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Table of Contents

Lead Story

What does Visa's U.S. EMV push mean?

News

Industry Update

PCI tokenization guidelines draw much comment

How will the Google-Motorola deal affect mobile payments?

B notice advice from Convey

Selling Prepaid

Prepaid in brief

Prepaid Q&A: Gary L. Palmer

Interchange lower on benefit cards than debit

Features

Yes, there is an alternative to NFC

Doug Dwyre
Mocapay

Views

Cash advance in 2011: Fool's gold or gold rush?

Mitchell D. Levy
Merchant Cash and Capital LLC

Education

Street SmartsSM:
WSAA or bust

Bill Pirtle
MPCT Publishing Co.

Learn to be a change pro

Jeff Fortney
Clearent LLC

The remarkable results of repetition, repetition

Peggy Bekavac Olson
Strategic Marketing

Identity theft: It's not just PCI anymore

Linda Grimm and Ross Federgreen
CSRSI, The Payment and Privacy Advisors

Encryption's place in data protection

Tim Cranny
Panoptic Security Inc.

Believe in what you offer, watch your sales soar

Steve Norell
US Merchant Services Inc.

Company Profile

Sage Payment Solutions

Charge Anywhere LLC

New Products

BPA-free receipt paper enters the cloud

Papergistics private-label receipt paper
Papergistics

Tablet innovation advances mobility

CardFlex Tabulous Cloud tablets
CardFlex Inc.

Inspiration

Preparation at summer's end

Departments

Forum

Resource Guide

Datebook

A Bigger Thing

The Green Sheet Online Edition

September 12, 2011  •  Issue 11:09:01

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Believe in what you offer, watch your sales soar

By Steve Norell

This is the first of what I hope will be many articles for The Green Sheet. Those of you who know me may have preconceived ideas about what is to come. I assure you, you will not be disappointed.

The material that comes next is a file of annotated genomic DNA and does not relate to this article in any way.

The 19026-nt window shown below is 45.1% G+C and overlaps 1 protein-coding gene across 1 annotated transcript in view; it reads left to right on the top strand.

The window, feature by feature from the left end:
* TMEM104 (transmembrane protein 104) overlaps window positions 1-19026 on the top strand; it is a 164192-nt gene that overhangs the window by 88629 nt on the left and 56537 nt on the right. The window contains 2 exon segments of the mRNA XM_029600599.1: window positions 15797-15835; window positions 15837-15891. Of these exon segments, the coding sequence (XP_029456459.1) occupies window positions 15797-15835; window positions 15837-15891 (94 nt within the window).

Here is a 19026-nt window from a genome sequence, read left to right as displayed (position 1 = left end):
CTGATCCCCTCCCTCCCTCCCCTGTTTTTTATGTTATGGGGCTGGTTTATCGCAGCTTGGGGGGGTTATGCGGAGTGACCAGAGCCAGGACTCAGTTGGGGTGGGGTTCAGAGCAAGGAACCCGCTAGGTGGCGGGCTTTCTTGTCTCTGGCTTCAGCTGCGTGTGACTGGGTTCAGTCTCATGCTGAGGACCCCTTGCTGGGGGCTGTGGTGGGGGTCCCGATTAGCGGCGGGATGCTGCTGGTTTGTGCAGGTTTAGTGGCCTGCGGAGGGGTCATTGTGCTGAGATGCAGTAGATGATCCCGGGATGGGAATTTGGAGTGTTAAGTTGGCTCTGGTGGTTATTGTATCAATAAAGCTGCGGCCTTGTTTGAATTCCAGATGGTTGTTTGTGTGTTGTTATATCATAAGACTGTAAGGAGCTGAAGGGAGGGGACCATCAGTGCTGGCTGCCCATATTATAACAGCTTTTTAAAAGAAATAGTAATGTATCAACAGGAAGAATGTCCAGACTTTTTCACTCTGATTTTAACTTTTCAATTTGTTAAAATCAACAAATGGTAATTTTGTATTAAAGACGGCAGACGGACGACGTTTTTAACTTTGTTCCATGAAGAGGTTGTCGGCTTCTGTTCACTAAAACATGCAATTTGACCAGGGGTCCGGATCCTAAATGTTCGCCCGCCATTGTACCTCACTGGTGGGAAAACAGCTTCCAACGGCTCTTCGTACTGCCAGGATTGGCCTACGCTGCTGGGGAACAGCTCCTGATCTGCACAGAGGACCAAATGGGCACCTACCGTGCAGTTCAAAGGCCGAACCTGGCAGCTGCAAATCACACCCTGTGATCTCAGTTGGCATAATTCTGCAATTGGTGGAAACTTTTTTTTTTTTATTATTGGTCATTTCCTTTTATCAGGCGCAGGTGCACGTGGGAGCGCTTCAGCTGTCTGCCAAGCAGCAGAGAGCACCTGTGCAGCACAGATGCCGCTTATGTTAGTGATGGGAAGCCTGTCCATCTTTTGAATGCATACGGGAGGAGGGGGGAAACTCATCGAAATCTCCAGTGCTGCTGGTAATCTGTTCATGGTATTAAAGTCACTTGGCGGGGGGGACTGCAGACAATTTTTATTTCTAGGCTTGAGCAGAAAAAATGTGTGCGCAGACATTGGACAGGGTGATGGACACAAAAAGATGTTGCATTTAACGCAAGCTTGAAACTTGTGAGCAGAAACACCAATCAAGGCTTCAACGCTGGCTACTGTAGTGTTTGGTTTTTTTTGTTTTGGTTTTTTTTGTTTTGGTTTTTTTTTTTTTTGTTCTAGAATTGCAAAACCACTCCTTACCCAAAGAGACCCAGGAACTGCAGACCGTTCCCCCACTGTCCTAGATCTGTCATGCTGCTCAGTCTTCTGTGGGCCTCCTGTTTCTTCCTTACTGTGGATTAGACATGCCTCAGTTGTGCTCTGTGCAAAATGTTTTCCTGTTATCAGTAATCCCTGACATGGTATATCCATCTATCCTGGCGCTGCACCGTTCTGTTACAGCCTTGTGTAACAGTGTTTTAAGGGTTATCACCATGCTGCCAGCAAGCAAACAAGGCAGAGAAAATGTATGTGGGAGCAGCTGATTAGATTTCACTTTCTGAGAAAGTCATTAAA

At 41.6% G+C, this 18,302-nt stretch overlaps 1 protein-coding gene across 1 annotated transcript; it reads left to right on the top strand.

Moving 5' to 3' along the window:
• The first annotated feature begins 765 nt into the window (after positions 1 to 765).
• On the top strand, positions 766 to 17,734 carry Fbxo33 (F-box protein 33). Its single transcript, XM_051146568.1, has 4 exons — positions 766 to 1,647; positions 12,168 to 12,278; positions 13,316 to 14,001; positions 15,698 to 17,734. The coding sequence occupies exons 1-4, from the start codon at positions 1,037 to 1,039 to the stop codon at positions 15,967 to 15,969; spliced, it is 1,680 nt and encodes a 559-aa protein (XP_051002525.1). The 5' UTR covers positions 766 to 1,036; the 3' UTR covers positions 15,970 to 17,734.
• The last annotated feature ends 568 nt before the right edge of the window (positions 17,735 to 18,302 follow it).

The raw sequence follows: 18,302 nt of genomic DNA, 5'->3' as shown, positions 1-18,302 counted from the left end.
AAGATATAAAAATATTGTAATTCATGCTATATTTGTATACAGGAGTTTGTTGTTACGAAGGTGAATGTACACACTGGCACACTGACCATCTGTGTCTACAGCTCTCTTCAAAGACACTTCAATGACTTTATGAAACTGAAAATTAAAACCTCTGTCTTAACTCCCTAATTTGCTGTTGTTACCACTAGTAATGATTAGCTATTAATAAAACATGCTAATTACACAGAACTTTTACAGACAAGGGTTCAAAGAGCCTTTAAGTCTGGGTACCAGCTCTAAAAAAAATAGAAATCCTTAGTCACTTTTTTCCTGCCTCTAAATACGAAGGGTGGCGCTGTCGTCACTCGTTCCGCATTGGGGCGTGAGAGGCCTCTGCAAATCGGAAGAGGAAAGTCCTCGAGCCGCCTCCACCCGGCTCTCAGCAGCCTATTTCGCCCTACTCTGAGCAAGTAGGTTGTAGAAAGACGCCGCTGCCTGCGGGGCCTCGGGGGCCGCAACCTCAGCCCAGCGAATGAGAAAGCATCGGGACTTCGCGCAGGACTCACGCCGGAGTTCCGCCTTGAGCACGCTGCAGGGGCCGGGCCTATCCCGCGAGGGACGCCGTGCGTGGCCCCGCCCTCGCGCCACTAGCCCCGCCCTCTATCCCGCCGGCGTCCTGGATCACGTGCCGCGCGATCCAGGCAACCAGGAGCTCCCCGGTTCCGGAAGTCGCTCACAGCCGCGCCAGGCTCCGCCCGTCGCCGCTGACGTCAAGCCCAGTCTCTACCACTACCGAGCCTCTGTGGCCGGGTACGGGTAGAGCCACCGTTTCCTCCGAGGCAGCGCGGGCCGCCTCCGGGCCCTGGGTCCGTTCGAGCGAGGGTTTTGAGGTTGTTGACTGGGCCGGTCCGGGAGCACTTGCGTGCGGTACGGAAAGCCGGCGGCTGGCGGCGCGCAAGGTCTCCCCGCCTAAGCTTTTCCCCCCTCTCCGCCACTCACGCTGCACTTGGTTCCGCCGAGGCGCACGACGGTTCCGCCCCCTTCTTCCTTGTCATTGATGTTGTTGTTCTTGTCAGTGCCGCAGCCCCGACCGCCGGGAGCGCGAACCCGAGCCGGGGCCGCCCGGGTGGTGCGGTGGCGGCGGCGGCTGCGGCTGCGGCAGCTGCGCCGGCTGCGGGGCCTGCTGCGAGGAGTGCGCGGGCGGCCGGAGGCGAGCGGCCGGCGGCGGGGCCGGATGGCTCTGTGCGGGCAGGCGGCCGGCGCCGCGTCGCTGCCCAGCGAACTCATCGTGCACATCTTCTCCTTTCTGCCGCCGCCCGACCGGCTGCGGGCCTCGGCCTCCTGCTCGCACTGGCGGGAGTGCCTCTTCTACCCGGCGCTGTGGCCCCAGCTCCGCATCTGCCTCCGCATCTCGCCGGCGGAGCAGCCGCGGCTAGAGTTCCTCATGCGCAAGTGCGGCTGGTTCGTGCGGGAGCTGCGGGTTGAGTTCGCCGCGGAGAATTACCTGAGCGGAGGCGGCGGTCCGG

I am going to use my experience, education, knowledge, anecdotes and humor in an effort to wake up the great salesperson inside each of us who is, in some cases or situations, not quite able to get out.

Early lessons learned

So let's start with an anecdote. Many of you know that in a past life, I was in the food service industry working in Northern California for several food service manufacturers.

The first was Carnation Co. (now a brand of Nestle USA) when I was only 24 years old. The company sold many different food service products of which the most successful was the Chef Mate line of entrees. The top seller in that line was chili with beans.

Once I was hired, the company sent me on six weeks of training in big cities like Denver and Los Angeles, as well as smaller communities such as Oakland and Stockton in California. After awhile, I could not tell one hotel from the other.

Once the training was over, I met with my district manager, who sat me down and explained to me that the Chef Mate line was the most expensive in the market, and if I was going to sell on price and just be lower than the competition, I might as well quit.

Well, I was not going to argue with him since I needed the job. He went on to say that the reason they could get the price for their product was because of a patented process known as Cooked Before Canning, and no one else had it. He said that because of this process, the product was a lot better than the competition and, to tell you the truth, it was.

So once I hit my territory, which was Fresno, Calif., the only words that came out of my mouth were "Cooked Before Canning." And guess what? Because I believed the product was of the highest quality and was certain I was providing a better value, the merchants believed it, too.

I am here to tell you that I sold a lot of Chef Mate, not to mention chili with beans in No. 10 cans. I also ate a lot of that product since I was young, it was my first real job and I was broke.